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Newspaper series looks at homophobia in women's college sports

FGCU player Joyce IamstrongThe issue of homophobia in women's sports is one that is pervasive and still exists even though the climate has changed. Over the years we have heard of numerous female coaches and players who are lesbians (and whose orientation is known within their circle) but who don't want to come out publicly because of the stigma that exists.

An excellent series of three articles by Seth Soffian of the The News Press in Fort Myers, Fla., looks at the successes and hurdles that remain. He focuses on athletes at a local school, Florida Gulf Coast University.

Homosexuality in men’s sports remains a headline-making topic, especially as a highly visible barrier still not crossed by an active athlete in a major U.S. sport. But despite limited visibility, homophobia in women’s sports may affect a far greater number of lives.

Impacts range from major blow-ups, such as lawsuit settlements by U.S. universities for discrimination, to more insidious, daily occurrences, such as ostracism, negative recruiting, hiring (and firing) inequities and simple fears to play or coach sports.

“If you’re an athlete and you’re a man, nobody thinks you’re gay,” said Pat Griffin, professor emeritus of the Social Justice Education Program at the University of Massachusetts and the director of the Gay, Lesbian and Straight Education Network’s Changing the Game project, which targets homophobia in K-12 athletics.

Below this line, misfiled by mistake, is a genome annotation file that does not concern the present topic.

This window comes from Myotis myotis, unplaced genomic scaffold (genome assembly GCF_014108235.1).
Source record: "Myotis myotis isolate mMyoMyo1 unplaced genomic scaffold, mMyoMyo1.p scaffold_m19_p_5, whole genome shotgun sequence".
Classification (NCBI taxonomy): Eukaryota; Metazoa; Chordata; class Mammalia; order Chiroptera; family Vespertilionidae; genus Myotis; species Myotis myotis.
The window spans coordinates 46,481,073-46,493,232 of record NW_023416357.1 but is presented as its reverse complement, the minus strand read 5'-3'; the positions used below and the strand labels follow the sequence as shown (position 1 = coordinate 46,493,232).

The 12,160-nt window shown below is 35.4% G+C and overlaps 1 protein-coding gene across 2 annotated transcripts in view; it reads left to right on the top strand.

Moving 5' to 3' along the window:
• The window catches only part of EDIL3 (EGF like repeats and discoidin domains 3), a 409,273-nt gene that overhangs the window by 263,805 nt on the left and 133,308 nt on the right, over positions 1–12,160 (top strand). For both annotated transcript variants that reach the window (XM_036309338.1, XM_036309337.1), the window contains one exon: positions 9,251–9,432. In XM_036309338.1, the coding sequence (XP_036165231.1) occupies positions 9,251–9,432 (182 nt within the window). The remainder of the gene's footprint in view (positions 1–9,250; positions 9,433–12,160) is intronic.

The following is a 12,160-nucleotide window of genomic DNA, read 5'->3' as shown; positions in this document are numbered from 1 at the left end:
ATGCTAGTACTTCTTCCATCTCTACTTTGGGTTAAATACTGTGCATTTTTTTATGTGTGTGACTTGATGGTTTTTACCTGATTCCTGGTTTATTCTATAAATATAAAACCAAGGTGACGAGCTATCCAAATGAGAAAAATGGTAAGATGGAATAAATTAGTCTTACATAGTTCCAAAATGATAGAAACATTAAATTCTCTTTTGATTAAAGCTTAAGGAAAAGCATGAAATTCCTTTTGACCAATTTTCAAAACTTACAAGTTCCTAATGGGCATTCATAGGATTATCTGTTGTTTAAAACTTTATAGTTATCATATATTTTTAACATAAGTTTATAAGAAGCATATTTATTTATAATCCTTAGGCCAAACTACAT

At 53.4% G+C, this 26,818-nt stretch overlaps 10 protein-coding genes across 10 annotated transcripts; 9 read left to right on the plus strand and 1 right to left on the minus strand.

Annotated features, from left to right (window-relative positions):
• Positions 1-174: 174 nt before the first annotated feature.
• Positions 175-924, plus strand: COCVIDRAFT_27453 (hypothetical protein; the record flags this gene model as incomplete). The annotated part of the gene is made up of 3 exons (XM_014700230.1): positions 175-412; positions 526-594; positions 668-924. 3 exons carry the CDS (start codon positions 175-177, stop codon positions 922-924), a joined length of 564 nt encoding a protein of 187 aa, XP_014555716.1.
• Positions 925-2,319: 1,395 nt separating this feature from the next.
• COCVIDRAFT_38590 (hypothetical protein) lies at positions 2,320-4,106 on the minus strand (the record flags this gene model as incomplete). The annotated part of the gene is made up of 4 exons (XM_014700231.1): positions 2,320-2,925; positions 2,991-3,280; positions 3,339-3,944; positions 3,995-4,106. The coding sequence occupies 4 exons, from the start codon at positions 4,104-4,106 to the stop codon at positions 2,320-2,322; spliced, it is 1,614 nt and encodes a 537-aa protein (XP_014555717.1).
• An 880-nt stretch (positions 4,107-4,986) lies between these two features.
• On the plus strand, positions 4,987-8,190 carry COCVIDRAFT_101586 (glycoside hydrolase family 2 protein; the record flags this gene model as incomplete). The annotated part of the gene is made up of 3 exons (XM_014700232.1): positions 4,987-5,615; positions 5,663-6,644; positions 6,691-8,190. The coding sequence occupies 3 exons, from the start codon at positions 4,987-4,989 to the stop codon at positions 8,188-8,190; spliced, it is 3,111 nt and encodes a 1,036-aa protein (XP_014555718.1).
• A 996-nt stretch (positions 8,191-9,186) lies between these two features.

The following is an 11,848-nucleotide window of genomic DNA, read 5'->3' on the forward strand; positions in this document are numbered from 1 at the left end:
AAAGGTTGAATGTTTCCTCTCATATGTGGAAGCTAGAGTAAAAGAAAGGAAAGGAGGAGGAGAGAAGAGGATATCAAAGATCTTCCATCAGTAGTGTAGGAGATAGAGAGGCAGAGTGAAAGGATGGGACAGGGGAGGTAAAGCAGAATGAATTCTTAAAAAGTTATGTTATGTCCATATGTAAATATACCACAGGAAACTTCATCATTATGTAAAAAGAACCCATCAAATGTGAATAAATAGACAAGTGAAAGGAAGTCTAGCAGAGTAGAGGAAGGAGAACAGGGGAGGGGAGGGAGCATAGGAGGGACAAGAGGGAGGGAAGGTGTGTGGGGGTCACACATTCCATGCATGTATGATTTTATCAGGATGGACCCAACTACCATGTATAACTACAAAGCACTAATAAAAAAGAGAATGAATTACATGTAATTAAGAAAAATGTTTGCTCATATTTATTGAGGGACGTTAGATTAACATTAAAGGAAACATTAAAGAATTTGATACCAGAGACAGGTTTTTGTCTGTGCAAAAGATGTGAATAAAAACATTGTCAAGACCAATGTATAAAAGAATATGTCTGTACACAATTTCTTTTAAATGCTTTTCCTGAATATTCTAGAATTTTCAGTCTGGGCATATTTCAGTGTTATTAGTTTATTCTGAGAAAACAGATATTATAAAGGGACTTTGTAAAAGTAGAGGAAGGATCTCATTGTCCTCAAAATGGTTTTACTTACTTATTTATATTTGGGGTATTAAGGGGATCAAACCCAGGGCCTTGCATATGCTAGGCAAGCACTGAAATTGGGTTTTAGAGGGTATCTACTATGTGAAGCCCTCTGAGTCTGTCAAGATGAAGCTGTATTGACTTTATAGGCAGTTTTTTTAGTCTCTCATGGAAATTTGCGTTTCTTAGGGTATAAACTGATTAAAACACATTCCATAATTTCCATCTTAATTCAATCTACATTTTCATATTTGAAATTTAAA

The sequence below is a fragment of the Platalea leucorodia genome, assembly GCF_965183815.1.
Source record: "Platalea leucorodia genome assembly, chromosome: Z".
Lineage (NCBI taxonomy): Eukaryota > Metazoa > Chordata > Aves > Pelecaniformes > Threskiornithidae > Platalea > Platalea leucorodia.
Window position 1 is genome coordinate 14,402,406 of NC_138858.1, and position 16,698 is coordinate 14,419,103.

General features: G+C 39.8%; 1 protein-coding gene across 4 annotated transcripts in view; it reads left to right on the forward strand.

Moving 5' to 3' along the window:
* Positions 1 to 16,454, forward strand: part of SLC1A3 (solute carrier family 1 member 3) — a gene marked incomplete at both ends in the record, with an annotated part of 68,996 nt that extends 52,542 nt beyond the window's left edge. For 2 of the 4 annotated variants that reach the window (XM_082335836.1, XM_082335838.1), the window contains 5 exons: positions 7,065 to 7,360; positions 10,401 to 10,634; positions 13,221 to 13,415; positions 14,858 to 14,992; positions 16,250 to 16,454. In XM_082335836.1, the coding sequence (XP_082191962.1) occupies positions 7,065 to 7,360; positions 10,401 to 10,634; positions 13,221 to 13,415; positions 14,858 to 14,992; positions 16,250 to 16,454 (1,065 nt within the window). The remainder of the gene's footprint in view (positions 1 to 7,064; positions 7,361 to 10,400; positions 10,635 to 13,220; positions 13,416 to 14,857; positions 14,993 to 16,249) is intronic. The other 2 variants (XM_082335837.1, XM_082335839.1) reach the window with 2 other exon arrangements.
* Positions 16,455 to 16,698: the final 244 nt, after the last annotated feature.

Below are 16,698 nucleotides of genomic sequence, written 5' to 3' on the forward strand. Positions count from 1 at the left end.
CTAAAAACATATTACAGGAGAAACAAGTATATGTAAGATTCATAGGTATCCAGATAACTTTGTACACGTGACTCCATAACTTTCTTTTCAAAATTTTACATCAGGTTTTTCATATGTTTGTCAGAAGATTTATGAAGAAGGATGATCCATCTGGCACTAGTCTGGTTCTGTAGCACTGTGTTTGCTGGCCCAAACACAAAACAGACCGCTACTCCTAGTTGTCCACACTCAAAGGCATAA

“If you’re a women athlete, the stereotype is you are a lesbian, or you must be playing on a team with a bunch of lesbians. As long as that is the stigma, women’s coaches are much more defensive and fearful about that kind of label. And as long as it has that kind of power, it makes it more likely that coaches and parents will use that (against women).”

Soffian finds a success story in FCGU basketball player Joyce Iamstrong, who was accepted by her team and who had no problem bringing her girlfriend to watch the NBA Finals with her teammates. At the same time, he finds a series of tweets by FCGU female athletes, including what is apparently a well-known homophobic slur about players wearing ribbons in their hair: “Golden rule of softball: ‘No bow, lesbo,’ "

The series, which also features an article on a coach fired for raising gender equity issues, does not break new ground but is worthwhile for keeping the issue in the spotlight and reminding us that a lot of work needs to be done.